|Publication number||US7448844 B1|
|Application number||US 11/356,950|
|Publication date||Nov 11, 2008|
|Filing date||Feb 18, 2006|
|Priority date||Aug 16, 2005|
|Publication number||11356950, 356950, US 7448844 B1, US 7448844B1, US-B1-7448844, US7448844 B1, US7448844B1|
|Inventors||Gabriel L Johnson|
|Original Assignee||Florida Turbine Technologies, Inc.|
|Export Citation||BiBTeX, EndNote, RefMan|
|Patent Citations (11), Referenced by (7), Classifications (13), Legal Events (5)|
|External Links: USPTO, USPTO Assignment, Espacenet|
This application claims the benefit to an earlier filed Provisional Application No. 60/708,716 filed on Aug. 16, 2005 entitled BLISK HAVING PARTIALLY CUT BLADE ATTACHMENT.
1. Field of the Invention
The present invention relates to an integrally bladed rotor disk, commonly referred to as an IBR or a blisk, and more specifically to structure of the blisk and a method of replacing a damaged blade on the blisk.
2. Description of the Related Art Including Information Disclosed Under 37 CFR 1.97 and 1.98
An integrally bladed rotor disk, or IBR or blisk, is a one piece bladed disk that has the blades formed into the disk. Blisk are usually cast or machined as a single piece, and therefore they are a low cost bladed disk as opposed to disks having dove tail slots to slide individual blades therein. One problem with turbomachinery is damage to a blade. If a single blade on a blisk is damaged beyond repair, the entire blisk is useless. If the damaged blade can be repaired, the repair is usually costly and time consuming due to welding, machining, and other metal repair procedures. Therefore, there is a need in the art of integrally bladed rotors (or, blisks) to provide for a more efficient and less costly way to repair a damaged blade.
An integrally bladed rotor disk (also known as an IBR or blisk) having a plurality of blades extending from the rotor disk, where each blade has a typical dovetail root partially cut out from the rotor disk to form the sides of the dovetail. The partially formed dovetail root for each blade makes it easy to remove a damaged blade by completing a cut in order to completely remove the damaged blade, or the damaged blade can by broken off from the remaining metal connection to the rotor disk by pounding the damaged blade. With a damaged blade removed and a slot remaining in the rotor disk from the removed blade, a replacement blade that has a dovetail root formed on the blade can be secured in the dovetail slot of the rotor disk and secured under any of the known methods for slotted blades.
An integrally bladed rotor (or, blisk) of the present invention is shown in
With the damaged blade removed, especially if the blade is broken off of the rotor disk, additional machining or grinding of the slot surface may be needed in order that the replacement blade with an existing root will fit within the remaining slot. If the wire EDM process is used to form the cuts, the EDM process can be used to join two adjacent cuts to cut the blade from the rotor disk and form the slot without the need for additional machining or grinding of the remaining slot.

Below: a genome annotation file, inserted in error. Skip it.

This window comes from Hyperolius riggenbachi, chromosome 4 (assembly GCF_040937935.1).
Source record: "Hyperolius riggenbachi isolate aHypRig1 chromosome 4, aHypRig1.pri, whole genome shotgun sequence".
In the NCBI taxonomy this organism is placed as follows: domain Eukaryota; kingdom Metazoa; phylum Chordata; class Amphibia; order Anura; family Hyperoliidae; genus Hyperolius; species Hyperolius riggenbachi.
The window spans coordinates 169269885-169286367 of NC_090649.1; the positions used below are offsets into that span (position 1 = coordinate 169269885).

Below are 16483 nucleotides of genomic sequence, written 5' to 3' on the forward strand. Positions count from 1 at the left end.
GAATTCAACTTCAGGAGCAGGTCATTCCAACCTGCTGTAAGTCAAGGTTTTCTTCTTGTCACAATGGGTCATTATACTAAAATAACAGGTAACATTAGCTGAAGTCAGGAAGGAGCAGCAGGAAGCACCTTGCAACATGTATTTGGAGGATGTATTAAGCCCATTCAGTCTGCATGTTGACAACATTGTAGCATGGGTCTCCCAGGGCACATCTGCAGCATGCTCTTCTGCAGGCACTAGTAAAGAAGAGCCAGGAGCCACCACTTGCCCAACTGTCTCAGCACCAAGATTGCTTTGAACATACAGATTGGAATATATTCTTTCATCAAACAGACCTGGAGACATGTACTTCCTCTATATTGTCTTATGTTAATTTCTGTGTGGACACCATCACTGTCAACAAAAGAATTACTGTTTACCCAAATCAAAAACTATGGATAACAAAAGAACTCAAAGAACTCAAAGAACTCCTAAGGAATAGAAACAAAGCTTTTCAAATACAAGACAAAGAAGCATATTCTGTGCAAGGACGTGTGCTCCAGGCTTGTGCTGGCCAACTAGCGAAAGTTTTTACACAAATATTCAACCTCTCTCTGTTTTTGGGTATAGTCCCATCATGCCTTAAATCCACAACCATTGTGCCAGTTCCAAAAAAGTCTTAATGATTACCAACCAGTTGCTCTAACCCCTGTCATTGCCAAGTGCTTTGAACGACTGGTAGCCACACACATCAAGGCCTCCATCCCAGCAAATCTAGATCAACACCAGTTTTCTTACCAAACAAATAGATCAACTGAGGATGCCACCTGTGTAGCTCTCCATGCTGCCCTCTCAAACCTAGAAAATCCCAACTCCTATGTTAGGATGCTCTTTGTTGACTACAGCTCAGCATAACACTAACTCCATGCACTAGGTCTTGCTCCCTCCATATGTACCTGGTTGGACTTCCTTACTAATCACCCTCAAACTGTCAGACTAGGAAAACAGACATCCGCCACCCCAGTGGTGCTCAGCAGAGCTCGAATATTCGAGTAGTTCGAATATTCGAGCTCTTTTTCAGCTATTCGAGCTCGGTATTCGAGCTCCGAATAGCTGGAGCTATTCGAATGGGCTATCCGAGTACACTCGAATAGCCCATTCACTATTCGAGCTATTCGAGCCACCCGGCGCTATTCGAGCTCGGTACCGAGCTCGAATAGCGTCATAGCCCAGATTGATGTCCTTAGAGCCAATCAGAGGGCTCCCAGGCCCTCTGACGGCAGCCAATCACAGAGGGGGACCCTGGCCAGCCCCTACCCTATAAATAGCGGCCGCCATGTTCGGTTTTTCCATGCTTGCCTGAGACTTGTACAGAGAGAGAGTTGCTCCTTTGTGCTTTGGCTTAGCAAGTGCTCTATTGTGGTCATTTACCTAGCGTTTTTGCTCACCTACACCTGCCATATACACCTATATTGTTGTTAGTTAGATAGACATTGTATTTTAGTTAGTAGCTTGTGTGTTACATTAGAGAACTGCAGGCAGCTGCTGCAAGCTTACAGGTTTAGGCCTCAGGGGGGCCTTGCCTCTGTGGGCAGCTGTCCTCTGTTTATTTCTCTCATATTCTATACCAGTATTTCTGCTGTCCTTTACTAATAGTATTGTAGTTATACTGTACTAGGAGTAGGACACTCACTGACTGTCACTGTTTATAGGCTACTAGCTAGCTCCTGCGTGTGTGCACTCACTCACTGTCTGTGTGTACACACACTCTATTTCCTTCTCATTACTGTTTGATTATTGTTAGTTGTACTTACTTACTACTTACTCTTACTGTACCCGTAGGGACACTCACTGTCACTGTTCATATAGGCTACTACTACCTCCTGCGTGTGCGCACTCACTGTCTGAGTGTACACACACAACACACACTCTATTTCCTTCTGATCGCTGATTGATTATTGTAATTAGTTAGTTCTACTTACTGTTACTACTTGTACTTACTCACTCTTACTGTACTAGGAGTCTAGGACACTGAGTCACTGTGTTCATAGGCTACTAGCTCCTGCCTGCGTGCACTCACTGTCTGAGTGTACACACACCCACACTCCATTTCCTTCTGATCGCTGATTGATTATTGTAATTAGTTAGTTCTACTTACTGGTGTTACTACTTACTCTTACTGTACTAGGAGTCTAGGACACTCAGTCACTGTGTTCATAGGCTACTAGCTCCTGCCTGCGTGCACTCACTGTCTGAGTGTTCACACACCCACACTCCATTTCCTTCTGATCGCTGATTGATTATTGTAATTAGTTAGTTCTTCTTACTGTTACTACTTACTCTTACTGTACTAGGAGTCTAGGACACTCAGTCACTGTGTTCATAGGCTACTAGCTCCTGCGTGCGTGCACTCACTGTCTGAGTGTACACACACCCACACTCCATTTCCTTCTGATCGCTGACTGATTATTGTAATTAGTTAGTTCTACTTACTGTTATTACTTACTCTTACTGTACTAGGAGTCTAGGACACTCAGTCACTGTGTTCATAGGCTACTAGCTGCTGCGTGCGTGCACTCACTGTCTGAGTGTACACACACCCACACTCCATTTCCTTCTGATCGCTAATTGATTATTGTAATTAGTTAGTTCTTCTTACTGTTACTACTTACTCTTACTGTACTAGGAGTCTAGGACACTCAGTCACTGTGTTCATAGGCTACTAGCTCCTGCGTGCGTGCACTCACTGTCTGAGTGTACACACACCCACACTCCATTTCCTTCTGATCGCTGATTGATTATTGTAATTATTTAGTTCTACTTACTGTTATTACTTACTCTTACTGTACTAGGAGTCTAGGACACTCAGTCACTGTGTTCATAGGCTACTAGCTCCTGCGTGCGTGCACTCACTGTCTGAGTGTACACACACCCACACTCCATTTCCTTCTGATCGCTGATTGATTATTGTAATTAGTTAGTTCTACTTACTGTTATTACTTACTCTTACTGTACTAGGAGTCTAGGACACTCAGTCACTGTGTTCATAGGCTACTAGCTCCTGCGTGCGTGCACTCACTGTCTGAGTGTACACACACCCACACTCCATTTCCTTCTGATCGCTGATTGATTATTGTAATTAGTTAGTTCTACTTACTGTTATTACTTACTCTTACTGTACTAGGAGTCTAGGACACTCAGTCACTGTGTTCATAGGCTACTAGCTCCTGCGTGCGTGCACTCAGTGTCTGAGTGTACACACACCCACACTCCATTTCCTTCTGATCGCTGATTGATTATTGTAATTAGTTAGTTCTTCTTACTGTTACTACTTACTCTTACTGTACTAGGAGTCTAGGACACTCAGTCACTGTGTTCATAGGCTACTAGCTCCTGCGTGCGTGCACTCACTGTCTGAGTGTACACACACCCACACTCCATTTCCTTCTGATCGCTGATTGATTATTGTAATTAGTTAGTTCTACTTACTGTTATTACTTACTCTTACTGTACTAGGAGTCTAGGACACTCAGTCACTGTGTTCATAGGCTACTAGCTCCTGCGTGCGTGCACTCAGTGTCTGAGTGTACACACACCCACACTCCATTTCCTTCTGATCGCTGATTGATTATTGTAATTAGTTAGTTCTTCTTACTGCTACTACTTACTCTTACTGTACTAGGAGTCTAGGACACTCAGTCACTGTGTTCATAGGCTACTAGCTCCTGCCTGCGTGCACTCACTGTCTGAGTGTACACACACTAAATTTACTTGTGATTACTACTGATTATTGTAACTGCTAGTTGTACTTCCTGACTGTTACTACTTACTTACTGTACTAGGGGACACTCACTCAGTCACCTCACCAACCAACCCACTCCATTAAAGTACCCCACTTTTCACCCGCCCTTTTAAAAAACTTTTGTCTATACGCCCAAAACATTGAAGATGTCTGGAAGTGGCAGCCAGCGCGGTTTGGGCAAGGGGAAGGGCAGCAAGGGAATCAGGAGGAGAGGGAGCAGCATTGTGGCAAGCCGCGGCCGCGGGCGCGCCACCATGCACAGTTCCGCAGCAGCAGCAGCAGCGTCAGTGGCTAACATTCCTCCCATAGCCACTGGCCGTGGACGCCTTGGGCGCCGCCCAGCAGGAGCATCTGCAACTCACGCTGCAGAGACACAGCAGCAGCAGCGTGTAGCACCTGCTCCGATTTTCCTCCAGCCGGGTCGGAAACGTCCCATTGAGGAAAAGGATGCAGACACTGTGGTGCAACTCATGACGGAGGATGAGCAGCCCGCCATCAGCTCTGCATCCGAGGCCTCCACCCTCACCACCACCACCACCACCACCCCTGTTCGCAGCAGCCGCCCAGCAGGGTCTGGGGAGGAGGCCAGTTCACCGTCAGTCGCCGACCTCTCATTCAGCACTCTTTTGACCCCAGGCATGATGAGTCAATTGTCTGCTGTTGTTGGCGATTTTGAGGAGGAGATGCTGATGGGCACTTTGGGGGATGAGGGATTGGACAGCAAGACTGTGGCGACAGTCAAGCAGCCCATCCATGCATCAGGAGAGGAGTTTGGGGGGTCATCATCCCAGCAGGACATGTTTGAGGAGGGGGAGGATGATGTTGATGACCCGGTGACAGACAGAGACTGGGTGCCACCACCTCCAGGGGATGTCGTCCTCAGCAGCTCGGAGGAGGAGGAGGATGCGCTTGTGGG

The dovetail formed in the blade of
Other means to prevent the blade from sliding out of the slot would be to solder a metal blade root to the slot in a metal rotor disk, or to use a glue or resinous compound if the blade and rotor disk are made of a plastic material.
The side cuts 16 can be formed to extend even closer to each other than shown in
The present invention is disclosed as a metal blisk. However, a blisk made of any well known material such as plastic or ceramic could be used with the features of the present invention. A plastic blisk could have the side cuts 16 also formed therein to allow for easy removal of a damaged plastic blade, and the insertion of the replacement blade.
An added feature of the present invention is the damping capability provided by the side cuts 16 and the cavities 14 and 18.
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|Citing Patent||Filing date||Publication date||Applicant||Title|
|US8056227 *||Feb 6, 2009||Nov 15, 2011||General Electric Company||Turbine blade having material block and related method|
|US9810078||Jun 17, 2015||Nov 7, 2017||United Technologies Corporation||Rotary machines including a hybrid rotor with an integrally bladed rotor portion|
|US20100199496 *||Feb 6, 2009||Aug 12, 2010||General Electric Company||Turbine blade having material block and related method|
|US20140241890 *||Dec 18, 2013||Aug 28, 2014||Rolls-Royce Corporation||Gas turbine engine blade and disk|
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|U.S. Classification||415/9, 29/889.23, 416/234, 29/402.08, 29/889.1, 416/2|
|Cooperative Classification||Y10T29/4973, Y10T29/49325, Y02E10/223, Y10T29/49318, F03B3/12|
|May 29, 2008||AS||Assignment|
Owner name: FLORIDA TURBINE TECHNOLOGIES, INC., FLORIDA
Free format text: ASSIGNMENT OF ASSIGNORS INTEREST;ASSIGNOR:JOHNSON, GABRIEL L;REEL/FRAME:021016/0608
Effective date: 20080529
|Feb 27, 2012||FPAY||Fee payment|
Year of fee payment: 4
|Jun 24, 2016||REMI||Maintenance fee reminder mailed|
|Jul 7, 2016||FPAY||Fee payment|
Year of fee payment: 8
|Jul 7, 2016||SULP||Surcharge for late payment|
Year of fee payment: 7